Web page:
Spring break, Friends of the Inyo-style in Saline Valley (Photo: Todd Vogel)
Take a spring break to Saline Valley and help eradicate invasive plants this April with Friends of the Inyo. The nonprofit continues its work, in partnership with the Bureau of Land Management (BLM), monitoring, treating and eventually controlling the invasive plant tamarisk (salt cedar).
This is a strenuous and adventurous work trip requiring hikes through brushy and thorny terrain on the steep, trail-less east side of the Inyo Mountains. Work will focus on several remote canyons (McElvoy, Pat Keyes, and Cougar) on the north end of Saline Valley, where tamarisk grows within preferred native plants.
Half the work (or fun, depending on your perspective) is getting to the sites. Most days, there will be several hours of approach hiking, often with substantial loads, and on steep, loose terrain. On other days, work areas will be closer to the roads and the effort will be four-wheel driving to monitoring locations, and short hikes to scout for any missed tamarisk. While there will be some time for exploration, this is a volunteer work trip on which everyone will rise early and be in the field a full day.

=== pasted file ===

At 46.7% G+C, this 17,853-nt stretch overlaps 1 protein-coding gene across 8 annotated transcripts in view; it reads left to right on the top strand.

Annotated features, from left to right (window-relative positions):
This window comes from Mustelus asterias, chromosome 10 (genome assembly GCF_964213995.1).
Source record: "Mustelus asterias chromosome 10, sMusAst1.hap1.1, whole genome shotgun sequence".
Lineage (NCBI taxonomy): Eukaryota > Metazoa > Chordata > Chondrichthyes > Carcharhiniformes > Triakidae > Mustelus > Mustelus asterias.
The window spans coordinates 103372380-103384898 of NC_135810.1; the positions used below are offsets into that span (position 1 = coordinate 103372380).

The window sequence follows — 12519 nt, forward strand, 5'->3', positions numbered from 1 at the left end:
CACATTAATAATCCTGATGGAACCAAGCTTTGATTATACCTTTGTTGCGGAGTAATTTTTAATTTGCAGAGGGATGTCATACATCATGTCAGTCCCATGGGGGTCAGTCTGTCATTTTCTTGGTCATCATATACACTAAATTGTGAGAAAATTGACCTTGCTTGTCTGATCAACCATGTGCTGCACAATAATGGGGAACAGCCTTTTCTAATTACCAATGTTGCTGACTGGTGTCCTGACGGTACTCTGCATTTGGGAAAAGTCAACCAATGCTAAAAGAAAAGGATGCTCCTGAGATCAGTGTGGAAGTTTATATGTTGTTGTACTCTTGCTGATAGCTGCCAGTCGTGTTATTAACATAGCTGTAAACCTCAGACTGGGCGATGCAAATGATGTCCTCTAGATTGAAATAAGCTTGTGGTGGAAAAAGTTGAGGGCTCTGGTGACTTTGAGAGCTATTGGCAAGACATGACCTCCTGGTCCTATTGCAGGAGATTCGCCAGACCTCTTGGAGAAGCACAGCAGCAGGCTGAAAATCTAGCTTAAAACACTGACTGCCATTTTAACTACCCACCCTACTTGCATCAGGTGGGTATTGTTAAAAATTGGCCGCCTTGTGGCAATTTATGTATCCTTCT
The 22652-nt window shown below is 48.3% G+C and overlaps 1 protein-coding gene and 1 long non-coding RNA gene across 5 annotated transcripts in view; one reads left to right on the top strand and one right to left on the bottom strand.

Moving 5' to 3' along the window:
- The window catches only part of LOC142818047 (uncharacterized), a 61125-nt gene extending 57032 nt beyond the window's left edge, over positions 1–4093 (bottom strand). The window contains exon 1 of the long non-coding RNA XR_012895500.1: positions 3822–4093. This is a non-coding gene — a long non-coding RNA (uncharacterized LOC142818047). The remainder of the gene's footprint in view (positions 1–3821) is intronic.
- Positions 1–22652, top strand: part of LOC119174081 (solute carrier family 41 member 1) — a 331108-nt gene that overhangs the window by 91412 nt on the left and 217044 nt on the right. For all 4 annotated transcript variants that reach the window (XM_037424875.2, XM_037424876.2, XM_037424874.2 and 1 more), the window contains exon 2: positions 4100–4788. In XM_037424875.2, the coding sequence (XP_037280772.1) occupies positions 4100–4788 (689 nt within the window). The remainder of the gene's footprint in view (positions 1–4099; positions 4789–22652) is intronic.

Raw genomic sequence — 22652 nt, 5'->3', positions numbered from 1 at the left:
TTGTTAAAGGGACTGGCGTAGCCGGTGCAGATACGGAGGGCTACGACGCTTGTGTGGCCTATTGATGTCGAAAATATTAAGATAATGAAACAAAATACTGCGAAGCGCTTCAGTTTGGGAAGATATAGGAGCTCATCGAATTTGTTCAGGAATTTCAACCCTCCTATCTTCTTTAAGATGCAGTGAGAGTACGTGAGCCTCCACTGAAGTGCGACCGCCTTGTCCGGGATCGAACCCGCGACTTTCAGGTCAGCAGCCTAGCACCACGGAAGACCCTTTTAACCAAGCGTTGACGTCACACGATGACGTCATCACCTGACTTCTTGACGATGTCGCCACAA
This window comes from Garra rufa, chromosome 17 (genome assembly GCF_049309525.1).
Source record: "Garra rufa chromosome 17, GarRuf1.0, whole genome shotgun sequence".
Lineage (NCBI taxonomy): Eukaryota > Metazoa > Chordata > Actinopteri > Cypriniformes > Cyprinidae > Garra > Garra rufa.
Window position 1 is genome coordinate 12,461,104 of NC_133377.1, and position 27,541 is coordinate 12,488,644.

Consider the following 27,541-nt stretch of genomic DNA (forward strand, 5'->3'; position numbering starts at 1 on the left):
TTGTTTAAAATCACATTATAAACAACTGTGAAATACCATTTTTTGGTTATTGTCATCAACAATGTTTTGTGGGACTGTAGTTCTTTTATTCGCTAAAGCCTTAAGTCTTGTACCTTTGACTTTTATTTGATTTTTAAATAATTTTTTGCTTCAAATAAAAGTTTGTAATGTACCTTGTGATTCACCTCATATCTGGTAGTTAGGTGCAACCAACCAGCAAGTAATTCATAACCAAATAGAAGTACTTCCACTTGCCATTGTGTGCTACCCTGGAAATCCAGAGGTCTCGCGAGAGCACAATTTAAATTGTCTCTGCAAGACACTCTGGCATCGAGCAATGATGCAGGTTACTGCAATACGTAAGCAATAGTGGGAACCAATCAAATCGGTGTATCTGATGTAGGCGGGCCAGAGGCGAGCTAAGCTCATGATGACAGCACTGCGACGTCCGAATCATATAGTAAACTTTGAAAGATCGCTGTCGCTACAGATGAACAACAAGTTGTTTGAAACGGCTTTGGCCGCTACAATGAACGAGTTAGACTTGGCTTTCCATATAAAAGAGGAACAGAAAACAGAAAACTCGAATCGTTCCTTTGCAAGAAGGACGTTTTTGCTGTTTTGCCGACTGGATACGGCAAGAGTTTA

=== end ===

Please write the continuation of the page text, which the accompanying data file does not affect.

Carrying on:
Trip dates are April 1-7, though volunteers are welcome to join for fewer days. Food is included in the trip fee of $15 per day, per person. Participants must bring two gallons of water per person per day, along with camping and eating equipment, work clothing (including long sleeve shirt and long pants that may get damaged), gloves, sun protection, boots (that could get wet), and bug spray. Bonus: the famous Saline Valley hot springs are an hour round-trip from the base camp at Badwater Springs.
Trip is limited to 10 participants and volunteers must sign up in advance; please contact FOI Stewardship Director Todd Vogel, email@example.com, or call 760.873.6500 to reserve a space soon. For more information, visit www.friendsoftheinyo.org. –FOI